Wednesday, January 25, 2012
On Monday Cyprien Gaillard and his younger brother Matisse came to town in advance of Cyprien’s talk at ECUAD, an event organized by Presentation House Gallery. Cyprien had expressed interest in touring our ruins, so I took them first to the literal (the recently demolished Pantages Theatre near Hastings and Main), before ending with the figurative (the Museum of Anthropology at UBC).
Cyprien’s tour request came as no surprise, given his interest in entropy, the sublime, "land art" and documentary fiction. In many ways, he is the inheritor of Robert Smithson, who, along with Robert Fillou, Dan Graham, Mary Kelly and Paul McCarthy, has had a huge influence on local practices, at least for my generation and older.
Cyprien, who has all the assurance of Smithson, showed a number of works during his talk, ending with documentation of The Recovery of Discovery (2011), a beer pyramid (beer-amid?) which he invited gallery patrons to both sit on and drink from.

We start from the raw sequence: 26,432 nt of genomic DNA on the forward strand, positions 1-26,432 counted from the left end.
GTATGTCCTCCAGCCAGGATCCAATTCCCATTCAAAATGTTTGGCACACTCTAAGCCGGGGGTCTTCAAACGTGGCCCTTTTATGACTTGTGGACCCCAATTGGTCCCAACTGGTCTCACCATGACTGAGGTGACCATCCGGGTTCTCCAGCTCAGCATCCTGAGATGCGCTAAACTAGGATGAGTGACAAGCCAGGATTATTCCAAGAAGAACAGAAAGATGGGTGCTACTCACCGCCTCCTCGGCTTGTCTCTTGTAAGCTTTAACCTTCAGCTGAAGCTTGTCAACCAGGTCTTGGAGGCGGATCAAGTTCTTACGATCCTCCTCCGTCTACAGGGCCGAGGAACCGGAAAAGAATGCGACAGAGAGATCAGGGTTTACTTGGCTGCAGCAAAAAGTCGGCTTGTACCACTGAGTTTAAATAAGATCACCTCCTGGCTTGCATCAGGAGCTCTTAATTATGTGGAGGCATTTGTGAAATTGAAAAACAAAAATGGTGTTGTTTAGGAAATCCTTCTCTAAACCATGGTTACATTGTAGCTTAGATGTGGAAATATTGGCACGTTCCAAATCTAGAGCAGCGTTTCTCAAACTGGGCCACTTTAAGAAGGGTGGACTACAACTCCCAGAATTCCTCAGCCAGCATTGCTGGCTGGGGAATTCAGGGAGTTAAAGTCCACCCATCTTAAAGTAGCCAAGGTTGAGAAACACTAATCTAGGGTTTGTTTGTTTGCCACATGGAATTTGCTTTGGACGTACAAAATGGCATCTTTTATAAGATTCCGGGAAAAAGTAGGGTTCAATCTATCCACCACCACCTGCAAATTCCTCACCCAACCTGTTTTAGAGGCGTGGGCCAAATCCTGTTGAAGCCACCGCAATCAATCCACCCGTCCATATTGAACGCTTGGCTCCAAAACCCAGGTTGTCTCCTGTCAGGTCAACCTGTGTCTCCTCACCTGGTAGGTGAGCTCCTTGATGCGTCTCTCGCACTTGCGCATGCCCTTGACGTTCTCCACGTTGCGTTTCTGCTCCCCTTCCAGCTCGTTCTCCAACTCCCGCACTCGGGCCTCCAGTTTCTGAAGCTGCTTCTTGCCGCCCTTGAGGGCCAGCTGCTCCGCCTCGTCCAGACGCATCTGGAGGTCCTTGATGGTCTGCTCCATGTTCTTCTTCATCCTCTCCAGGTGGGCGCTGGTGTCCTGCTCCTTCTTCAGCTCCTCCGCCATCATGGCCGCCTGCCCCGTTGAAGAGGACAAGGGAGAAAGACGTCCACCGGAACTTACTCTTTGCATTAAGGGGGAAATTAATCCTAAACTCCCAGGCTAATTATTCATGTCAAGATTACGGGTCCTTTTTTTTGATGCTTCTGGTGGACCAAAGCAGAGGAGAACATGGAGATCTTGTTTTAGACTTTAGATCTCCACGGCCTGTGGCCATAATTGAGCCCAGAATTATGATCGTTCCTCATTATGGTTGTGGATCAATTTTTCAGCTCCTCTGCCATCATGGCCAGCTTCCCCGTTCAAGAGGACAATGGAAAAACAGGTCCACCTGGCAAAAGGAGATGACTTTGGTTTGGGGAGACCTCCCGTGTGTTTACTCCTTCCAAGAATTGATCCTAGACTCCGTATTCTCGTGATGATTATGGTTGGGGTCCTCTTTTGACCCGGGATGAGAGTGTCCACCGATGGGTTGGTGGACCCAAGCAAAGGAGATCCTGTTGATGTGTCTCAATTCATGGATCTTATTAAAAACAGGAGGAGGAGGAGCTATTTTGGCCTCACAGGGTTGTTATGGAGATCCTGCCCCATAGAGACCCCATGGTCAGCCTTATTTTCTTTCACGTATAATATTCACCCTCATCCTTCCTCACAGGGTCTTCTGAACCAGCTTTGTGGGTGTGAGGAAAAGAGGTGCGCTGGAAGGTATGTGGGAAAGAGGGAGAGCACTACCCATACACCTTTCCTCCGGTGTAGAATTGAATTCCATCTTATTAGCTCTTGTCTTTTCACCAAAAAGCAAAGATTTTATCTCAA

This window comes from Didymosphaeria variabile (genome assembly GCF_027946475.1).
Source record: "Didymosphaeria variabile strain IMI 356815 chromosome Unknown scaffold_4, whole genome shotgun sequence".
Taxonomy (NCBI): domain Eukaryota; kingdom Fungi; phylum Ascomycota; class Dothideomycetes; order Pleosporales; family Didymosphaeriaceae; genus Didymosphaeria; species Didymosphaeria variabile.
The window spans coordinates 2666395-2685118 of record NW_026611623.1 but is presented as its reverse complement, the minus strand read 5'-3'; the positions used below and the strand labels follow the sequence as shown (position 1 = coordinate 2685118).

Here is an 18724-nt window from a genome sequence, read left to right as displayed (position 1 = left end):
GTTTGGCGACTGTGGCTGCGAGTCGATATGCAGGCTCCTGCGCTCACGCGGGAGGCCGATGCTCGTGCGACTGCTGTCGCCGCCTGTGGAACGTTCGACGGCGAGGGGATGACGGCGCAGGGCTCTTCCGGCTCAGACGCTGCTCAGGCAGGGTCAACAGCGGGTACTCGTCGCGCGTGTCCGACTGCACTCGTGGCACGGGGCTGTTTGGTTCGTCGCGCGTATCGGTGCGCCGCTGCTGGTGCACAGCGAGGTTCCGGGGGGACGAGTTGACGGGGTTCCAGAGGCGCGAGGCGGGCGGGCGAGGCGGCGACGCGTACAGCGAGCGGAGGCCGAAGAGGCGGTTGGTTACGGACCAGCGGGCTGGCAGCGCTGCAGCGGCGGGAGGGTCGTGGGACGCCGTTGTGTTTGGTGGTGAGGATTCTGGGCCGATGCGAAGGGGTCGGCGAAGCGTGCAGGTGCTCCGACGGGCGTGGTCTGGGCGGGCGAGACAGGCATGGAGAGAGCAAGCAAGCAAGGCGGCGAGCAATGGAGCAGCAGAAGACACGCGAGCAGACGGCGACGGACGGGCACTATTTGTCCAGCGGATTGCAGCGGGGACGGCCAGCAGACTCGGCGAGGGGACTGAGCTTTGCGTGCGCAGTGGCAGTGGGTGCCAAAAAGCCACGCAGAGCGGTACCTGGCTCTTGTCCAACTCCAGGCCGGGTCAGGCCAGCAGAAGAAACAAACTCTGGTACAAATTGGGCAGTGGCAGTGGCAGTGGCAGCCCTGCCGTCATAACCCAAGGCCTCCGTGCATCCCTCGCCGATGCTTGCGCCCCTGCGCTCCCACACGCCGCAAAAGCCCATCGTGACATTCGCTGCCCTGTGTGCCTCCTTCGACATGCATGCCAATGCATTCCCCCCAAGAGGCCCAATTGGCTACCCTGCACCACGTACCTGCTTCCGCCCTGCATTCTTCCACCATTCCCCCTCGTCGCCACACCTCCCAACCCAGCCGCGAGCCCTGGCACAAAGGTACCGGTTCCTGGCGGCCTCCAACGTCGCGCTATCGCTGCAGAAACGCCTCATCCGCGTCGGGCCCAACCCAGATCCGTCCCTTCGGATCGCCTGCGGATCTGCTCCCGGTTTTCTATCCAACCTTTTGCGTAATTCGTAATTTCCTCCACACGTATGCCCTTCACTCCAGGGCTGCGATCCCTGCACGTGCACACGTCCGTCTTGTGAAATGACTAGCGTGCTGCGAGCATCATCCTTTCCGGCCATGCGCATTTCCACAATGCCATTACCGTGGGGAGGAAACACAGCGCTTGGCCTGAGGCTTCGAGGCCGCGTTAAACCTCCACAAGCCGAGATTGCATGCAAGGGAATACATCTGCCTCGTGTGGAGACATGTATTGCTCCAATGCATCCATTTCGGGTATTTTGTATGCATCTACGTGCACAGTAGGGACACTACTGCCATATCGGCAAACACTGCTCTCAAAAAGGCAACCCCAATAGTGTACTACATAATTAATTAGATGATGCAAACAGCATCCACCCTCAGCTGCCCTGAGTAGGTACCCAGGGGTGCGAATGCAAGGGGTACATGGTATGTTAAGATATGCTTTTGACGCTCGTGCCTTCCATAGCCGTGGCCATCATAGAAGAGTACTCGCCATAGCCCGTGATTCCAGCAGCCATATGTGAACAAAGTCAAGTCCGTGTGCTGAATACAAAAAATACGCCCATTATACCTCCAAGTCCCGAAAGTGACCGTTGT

While power-pointing through Recovery, it occurred to me that Cyprien’s achievement is to take Smithson’s notions of geometry and entropy and deliver them to a popular audience. That he used free beer obviously helped that along. That the beer was warm is a testament to the power of art.
There are a number of similarities between Cyprien’s work and a younger generation of Vancouver artists, particularly his fire-extinguisher-in-the-landscape pieces, which brought to mind Kevin Schmidt’s dry ice nocturnal forests (Fog, 2004). Same with a booze-guzzling monodrama from Cities of Gold and Mirrors (2009), which made me think of Jeremy Shaw’s Best Minds (2008).
Although tonight is Cyprien’s last night in Vancouver, there is already talk of his return. Whether towards a commissioned work, or to take more photographs, or both, no one knows but Cyprien.